David Cameron on the campaign trail

Related posts

Sign up for updates

More than 500 union leaders, campaigners and organisers subscribe to my email newsletter.

Just before the election was called, there were some very interesting articles about David Cameron and the UK Tory Party’s approach to online campaigning. The Tories (like most opposition parties, such as the Democrats with Obama in 2008, and Labor in 2007 with Kevin 07) are being quite innovative and creative with their online activities.

A lot of what he is doing is fairly standard fair, but amazingly it is only being slowly adopted by governing parties.

For example, the Tories campaign is using Google Ads effectively:

Within seconds, anyone Googling “boilers” or using the phrase in Gmail will find a link to a “prebuttal” budget document on the Conservatives’ home page — a rolling response, updated in real time as the Chancellor speaks. Once Darling sits down, Osborne’s aides race to read the giant document supporting the speech, pulling together an official response within the hour, which is in turn rolled out through a further set of Google ads.

Cameron also pioneered UK politicians using YouTube to bypass the mainstream media and speak directly to voters (and in the process, generate a lot of free media coverage).

The very first clip was to be of the Tory leader at home with his family. Cameron and Hilton debated the risks: let the public into your house and you may never get them out. But they went for it. On Saturday September 30, 2006, the day conference opened, The Guardian’s headline declared: “Tories unveil their secret weapon: webcameron”. It was a radical step: conferences normally kick off with a big policy announcement, not a YouTube clip. The videos themselves were even more unusual: a strikingly intimate portrait, complete with Cameron wearing rubber gloves as he talked politics doing the dishes.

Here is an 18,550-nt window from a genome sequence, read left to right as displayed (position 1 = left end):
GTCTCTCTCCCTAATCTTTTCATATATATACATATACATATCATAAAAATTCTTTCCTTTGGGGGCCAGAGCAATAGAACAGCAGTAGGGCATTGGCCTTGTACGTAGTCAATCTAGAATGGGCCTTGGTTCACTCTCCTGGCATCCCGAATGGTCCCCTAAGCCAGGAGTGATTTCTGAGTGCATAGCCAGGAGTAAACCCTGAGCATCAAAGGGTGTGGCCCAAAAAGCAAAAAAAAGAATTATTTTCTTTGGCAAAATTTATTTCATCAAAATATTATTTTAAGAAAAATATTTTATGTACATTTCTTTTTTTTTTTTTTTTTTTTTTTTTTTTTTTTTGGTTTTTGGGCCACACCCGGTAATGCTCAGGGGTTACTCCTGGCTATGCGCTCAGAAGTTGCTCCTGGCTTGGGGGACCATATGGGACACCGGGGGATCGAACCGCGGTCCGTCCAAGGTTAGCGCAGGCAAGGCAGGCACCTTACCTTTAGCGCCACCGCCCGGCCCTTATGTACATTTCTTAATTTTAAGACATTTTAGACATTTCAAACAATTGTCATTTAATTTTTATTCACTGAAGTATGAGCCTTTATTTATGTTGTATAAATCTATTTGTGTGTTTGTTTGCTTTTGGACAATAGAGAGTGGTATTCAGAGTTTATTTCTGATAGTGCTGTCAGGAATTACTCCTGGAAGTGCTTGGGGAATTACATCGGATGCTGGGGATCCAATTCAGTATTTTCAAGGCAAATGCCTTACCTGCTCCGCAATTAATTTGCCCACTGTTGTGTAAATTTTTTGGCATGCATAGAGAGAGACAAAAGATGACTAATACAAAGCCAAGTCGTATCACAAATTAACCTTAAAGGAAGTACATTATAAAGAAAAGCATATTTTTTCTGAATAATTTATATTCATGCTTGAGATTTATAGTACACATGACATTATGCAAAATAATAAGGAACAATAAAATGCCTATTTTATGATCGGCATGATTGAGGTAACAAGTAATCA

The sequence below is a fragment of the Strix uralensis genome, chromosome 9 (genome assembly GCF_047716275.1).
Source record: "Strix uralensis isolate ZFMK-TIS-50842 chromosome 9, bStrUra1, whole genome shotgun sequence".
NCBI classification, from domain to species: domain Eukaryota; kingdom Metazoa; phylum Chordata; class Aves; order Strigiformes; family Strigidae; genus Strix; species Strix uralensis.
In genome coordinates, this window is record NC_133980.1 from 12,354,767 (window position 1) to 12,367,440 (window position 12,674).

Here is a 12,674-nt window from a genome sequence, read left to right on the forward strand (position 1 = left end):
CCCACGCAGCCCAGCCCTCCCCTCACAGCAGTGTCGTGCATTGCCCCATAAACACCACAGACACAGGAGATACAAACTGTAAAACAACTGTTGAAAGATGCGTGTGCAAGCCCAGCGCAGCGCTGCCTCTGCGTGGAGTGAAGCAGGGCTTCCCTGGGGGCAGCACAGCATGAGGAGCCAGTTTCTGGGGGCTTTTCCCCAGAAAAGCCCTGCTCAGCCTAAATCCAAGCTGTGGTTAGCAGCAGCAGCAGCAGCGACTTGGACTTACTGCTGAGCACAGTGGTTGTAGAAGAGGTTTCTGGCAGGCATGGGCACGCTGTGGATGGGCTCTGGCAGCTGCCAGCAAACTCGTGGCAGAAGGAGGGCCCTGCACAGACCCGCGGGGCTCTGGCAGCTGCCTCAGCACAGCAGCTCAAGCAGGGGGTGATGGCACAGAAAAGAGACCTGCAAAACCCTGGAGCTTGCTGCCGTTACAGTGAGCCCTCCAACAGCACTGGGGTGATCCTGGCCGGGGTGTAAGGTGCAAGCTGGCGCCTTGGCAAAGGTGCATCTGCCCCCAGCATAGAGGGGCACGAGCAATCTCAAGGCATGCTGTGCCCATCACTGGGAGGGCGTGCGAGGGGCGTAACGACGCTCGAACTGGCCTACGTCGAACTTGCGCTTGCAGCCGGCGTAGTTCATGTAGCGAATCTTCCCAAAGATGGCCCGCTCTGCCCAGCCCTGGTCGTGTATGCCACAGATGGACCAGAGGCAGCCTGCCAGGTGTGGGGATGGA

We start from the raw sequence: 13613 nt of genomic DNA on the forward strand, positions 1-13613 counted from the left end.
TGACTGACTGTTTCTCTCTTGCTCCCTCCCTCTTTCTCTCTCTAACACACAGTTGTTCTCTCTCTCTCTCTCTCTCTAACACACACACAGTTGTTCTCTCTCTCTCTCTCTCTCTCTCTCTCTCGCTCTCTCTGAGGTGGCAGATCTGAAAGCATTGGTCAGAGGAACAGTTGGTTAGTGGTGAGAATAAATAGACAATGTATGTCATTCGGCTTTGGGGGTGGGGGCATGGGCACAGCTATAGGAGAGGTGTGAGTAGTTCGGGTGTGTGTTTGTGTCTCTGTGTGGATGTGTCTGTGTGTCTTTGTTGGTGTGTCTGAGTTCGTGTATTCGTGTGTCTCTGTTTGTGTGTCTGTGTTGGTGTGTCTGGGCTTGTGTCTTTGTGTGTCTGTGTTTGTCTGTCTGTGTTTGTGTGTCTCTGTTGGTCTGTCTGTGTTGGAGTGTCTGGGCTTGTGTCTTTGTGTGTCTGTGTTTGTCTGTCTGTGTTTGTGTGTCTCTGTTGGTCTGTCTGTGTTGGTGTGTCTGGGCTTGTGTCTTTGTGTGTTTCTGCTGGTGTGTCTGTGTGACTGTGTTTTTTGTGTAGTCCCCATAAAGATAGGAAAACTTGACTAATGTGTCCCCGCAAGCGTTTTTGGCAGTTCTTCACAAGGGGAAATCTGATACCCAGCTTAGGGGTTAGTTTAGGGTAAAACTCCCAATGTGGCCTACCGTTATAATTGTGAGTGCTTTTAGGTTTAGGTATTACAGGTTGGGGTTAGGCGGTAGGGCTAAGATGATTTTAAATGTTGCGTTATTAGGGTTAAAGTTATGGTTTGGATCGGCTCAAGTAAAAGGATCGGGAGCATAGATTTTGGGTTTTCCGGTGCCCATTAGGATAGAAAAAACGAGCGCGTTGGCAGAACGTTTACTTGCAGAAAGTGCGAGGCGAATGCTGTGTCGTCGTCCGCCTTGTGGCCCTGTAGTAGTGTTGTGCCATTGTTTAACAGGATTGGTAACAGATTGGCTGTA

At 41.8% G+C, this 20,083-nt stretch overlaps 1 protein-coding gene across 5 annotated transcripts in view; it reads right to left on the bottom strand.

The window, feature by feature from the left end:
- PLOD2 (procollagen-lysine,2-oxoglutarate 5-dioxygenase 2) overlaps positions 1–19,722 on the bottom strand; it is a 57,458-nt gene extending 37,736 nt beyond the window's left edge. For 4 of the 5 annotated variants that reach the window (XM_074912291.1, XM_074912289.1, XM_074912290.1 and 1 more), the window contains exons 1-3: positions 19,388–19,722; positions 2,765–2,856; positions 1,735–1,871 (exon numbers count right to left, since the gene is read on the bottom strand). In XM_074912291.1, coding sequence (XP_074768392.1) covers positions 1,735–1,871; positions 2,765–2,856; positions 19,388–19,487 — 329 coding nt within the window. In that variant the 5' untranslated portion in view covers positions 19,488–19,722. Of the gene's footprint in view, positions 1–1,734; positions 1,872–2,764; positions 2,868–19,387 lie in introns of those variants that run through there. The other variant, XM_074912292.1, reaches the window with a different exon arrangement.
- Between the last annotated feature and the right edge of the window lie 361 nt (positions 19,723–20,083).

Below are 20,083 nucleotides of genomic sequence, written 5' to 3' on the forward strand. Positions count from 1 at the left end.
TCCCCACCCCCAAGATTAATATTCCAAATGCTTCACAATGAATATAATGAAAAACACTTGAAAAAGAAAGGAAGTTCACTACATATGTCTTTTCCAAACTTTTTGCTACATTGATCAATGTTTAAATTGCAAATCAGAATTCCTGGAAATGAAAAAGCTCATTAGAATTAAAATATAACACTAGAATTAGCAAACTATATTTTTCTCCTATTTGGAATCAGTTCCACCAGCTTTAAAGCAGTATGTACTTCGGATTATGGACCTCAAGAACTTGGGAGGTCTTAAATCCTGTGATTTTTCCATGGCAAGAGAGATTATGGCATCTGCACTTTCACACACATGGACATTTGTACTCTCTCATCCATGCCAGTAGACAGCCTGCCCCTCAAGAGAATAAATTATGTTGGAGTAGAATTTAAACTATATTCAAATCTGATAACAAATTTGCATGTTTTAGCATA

Furthermore, Cameron’s MPs have also engaged with social media, as this Facebook example shows:

As the Conservative candidate for the marginal seat of Dover and Deal, he had become used to odd questions. Even so, this Facebook message was unusual. Elphicke scribbled a reply: he was, he said, against it. But who wanted to know? The correspondent turned out to be an 18-year-old pupil from Dover Grammar, who had Googled Elphicke’s website and followed the link to Facebook.

Questions from other pupils followed –“Why isn’t there anything in Dover for us to do at night?” asked one — and before long Elphicke was using his Facebook page to connect with his young constituents. One set up a Facebook group to help him get elected, which now has 71 fans. A few dozen volunteered for his campaign.

However, the Tories have been criticised for spending huge amounts of money on their social media efforts, including several unsuccessful campaigns that had little return on investment.

This is something to watch out for: you don’t need to spend millions of dollars (or even large sums) to use social media to engage with your supporters and voters in general. You should also be careful about jumping on every social media fad that comes along.

This article is part of my Project 52 posts – one post per week over the year.

%d bloggers like this: